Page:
Abe’s cynical game

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Abe’s cynical game

Japan last week released the results of a government-commissioned panel’s investigation apparently aimed at diminishing the 1993 Kono Statement in which then-Chief Cabinet Secretary Yohei Kono admitted and apologized for the forced recruitment of sex slaves for the Japanese Army before and during World War II. In the report submitted to the Diet, the Shinzo Abe government arbitrarily dismissed the historic statement by characterizing it a “diplomatic compromise between Seoul and Tokyo” - in other words, a political deal, not an apology for terrible crimes against humanity.

The Abe cabinet chronicled in detail behind-the-scenes talks between the two countries’ foreign ministers and responses of two countries’ leaders after the issue became a hot potato. Such a move shakes the very foundation of trust between the two countries.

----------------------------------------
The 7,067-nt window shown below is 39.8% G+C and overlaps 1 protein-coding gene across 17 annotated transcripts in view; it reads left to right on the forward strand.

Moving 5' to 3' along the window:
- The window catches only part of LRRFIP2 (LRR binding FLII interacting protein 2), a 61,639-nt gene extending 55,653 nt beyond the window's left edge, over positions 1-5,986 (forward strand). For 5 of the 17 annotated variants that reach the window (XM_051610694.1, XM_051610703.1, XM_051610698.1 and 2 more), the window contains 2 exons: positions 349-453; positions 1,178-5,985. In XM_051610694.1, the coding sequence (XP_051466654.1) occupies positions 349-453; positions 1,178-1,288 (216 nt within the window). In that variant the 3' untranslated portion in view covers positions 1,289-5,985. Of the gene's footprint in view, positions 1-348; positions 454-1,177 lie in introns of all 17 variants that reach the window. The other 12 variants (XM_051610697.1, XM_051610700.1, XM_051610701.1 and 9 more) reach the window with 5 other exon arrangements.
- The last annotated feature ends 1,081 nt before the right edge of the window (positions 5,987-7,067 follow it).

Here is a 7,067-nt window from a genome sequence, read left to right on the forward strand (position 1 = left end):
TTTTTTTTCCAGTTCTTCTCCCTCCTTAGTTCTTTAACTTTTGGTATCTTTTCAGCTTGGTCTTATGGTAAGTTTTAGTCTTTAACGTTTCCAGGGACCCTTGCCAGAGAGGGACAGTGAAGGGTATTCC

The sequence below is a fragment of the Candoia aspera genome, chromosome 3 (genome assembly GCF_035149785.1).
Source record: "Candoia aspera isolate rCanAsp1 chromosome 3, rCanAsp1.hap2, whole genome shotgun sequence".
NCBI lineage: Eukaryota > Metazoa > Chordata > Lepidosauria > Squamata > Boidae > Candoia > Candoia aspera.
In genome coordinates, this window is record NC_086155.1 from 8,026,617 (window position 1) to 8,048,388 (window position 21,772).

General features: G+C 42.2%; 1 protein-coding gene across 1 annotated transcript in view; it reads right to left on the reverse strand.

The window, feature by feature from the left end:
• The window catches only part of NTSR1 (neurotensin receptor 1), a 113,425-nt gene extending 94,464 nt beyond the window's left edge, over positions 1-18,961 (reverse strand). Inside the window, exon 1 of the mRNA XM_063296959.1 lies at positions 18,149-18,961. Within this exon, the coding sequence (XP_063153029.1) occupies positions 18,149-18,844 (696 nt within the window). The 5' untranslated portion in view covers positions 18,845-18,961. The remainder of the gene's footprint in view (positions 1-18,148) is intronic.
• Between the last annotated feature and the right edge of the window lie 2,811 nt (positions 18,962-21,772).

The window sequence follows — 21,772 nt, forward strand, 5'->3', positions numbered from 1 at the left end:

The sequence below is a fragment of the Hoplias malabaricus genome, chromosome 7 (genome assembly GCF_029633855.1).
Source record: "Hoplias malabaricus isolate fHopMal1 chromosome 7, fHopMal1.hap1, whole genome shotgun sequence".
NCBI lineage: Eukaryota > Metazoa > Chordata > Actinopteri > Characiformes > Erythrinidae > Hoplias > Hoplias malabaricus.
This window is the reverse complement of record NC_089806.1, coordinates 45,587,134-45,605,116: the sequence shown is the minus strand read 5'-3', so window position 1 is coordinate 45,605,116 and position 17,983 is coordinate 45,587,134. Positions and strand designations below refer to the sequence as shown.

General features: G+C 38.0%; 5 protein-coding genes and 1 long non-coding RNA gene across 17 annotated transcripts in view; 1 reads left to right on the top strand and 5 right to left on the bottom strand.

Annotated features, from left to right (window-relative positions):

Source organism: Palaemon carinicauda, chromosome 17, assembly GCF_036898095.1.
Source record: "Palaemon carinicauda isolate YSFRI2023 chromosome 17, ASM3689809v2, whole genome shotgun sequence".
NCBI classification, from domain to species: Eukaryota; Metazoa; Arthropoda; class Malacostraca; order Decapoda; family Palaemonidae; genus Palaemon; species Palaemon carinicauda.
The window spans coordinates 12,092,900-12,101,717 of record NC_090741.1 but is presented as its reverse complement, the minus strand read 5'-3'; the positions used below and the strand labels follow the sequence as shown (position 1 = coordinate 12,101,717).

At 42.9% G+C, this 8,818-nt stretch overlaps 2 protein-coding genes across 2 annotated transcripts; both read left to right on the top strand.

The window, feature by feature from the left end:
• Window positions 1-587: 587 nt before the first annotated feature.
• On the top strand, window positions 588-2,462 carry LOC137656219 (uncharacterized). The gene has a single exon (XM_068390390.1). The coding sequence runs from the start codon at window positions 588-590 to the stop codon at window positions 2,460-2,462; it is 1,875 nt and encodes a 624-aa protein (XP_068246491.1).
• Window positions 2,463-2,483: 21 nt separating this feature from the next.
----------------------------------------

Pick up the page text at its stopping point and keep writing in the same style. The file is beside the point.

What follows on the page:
The report concluded that the government panel “could not confirm the forced recruitment of comfort women by the Japanese government against their will.”

The report also described in detail the process of bilateral discussions over the phrasing that was eventually used in the statement. The report said the two sides settled their differences on the wording of the statement just a day before its announcement after the issue of the Japanese Army’s role in recruiting sex slaves and installing military brothels at battlefields became a point of contention. The report also contended that despite such coordination on the wording, Korea even resorted to a media play by announcing that it received a copy of the draft even before Tokyo’s announcement of the statement.

Due to Abe’s denial, the Kono Statement has turned into a document without substance - just like Article 9 of Japan’s Peace Constitution, which still bans Japan from waging war but has become null and void after Abe’s “reinterpretation.” Abe continues to cynically say there is no change in Japan’s position and that he will not revise the Kono statement. But who can believe him now? Denial of the forced recruitment of sex slaves is not only an insult to universal human rights, but also a provocation. Japan’s historical revisionism will only invite its isolation from a decent international community.

JoongAng Ilbo, June 24, Page 34

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